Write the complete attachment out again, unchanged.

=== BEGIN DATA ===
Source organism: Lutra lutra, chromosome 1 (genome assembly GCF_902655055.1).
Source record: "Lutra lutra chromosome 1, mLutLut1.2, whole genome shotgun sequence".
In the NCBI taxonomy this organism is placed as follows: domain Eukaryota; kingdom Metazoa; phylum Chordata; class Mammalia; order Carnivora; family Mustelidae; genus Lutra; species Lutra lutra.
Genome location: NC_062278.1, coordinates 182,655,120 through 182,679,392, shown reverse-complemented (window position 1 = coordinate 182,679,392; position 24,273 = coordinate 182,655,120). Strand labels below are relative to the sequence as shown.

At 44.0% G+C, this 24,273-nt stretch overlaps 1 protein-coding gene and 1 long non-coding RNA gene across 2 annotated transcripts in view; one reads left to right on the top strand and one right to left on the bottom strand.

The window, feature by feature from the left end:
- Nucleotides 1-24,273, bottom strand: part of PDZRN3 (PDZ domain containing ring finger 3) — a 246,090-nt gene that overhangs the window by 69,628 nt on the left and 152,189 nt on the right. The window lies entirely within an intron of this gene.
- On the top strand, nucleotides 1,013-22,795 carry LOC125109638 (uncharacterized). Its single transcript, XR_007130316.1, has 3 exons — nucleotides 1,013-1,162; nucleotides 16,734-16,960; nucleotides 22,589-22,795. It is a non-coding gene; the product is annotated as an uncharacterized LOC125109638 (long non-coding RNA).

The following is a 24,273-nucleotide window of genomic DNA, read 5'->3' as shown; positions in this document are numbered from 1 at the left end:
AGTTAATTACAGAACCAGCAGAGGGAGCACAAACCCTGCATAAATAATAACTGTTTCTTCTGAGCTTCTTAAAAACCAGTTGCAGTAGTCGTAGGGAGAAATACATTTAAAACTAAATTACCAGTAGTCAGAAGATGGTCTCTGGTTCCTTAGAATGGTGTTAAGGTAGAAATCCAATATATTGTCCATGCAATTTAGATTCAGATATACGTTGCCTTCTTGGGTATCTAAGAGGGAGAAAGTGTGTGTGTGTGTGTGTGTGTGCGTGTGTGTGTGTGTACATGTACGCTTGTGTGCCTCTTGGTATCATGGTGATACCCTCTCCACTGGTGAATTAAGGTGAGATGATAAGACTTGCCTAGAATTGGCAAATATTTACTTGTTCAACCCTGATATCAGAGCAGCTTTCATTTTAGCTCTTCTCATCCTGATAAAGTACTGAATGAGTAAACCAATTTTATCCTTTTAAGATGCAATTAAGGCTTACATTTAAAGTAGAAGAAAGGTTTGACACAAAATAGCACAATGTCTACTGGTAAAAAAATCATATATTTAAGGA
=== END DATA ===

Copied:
Source organism: Lutra lutra, chromosome 1 (genome assembly GCF_902655055.1).
Source record: "Lutra lutra chromosome 1, mLutLut1.2, whole genome shotgun sequence".
In the NCBI taxonomy this organism is placed as follows: domain Eukaryota; kingdom Metazoa; phylum Chordata; class Mammalia; order Carnivora; family Mustelidae; genus Lutra; species Lutra lutra.
Genome location: NC_062278.1, coordinates 182,655,120 through 182,679,392, shown reverse-complemented (window position 1 = coordinate 182,679,392; position 24,273 = coordinate 182,655,120). Strand labels below are relative to the sequence as shown.

At 44.0% G+C, this 24,273-nt stretch overlaps 1 protein-coding gene and 1 long non-coding RNA gene across 2 annotated transcripts in view; one reads left to right on the top strand and one right to left on the bottom strand.

The window, feature by feature from the left end:
- Nucleotides 1-24,273, bottom strand: part of PDZRN3 (PDZ domain containing ring finger 3) — a 246,090-nt gene that overhangs the window by 69,628 nt on the left and 152,189 nt on the right. The window lies entirely within an intron of this gene.
- On the top strand, nucleotides 1,013-22,795 carry LOC125109638 (uncharacterized). Its single transcript, XR_007130316.1, has 3 exons — nucleotides 1,013-1,162; nucleotides 16,734-16,960; nucleotides 22,589-22,795. It is a non-coding gene; the product is annotated as an uncharacterized LOC125109638 (long non-coding RNA).

The following is a 24,273-nucleotide window of genomic DNA, read 5'->3' as shown; positions in this document are numbered from 1 at the left end:
AGTTAATTACAGAACCAGCAGAGGGAGCACAAACCCTGCATAAATAATAACTGTTTCTTCTGAGCTTCTTAAAAACCAGTTGCAGTAGTCGTAGGGAGAAATACATTTAAAACTAAATTACCAGTAGTCAGAAGATGGTCTCTGGTTCCTTAGAATGGTGTTAAGGTAGAAATCCAATATATTGTCCATGCAATTTAGATTCAGATATACGTTGCCTTCTTGGGTATCTAAGAGGGAGAAAGTGTGTGTGTGTGTGTGTGTGTGCGTGTGTGTGTGTGTACATGTACGCTTGTGTGCCTCTTGGTATCATGGTGATACCCTCTCCACTGGTGAATTAAGGTGAGATGATAAGACTTGCCTAGAATTGGCAAATATTTACTTGTTCAACCCTGATATCAGAGCAGCTTTCATTTTAGCTCTTCTCATCCTGATAAAGTACTGAATGAGTAAACCAATTTTATCCTTTTAAGATGCAATTAAGGCTTACATTTAAAGTAGAAGAAAGGTTTGACACAAAATAGCACAATGTCTACTGGTAAAAAAATCATATATTTAAGGA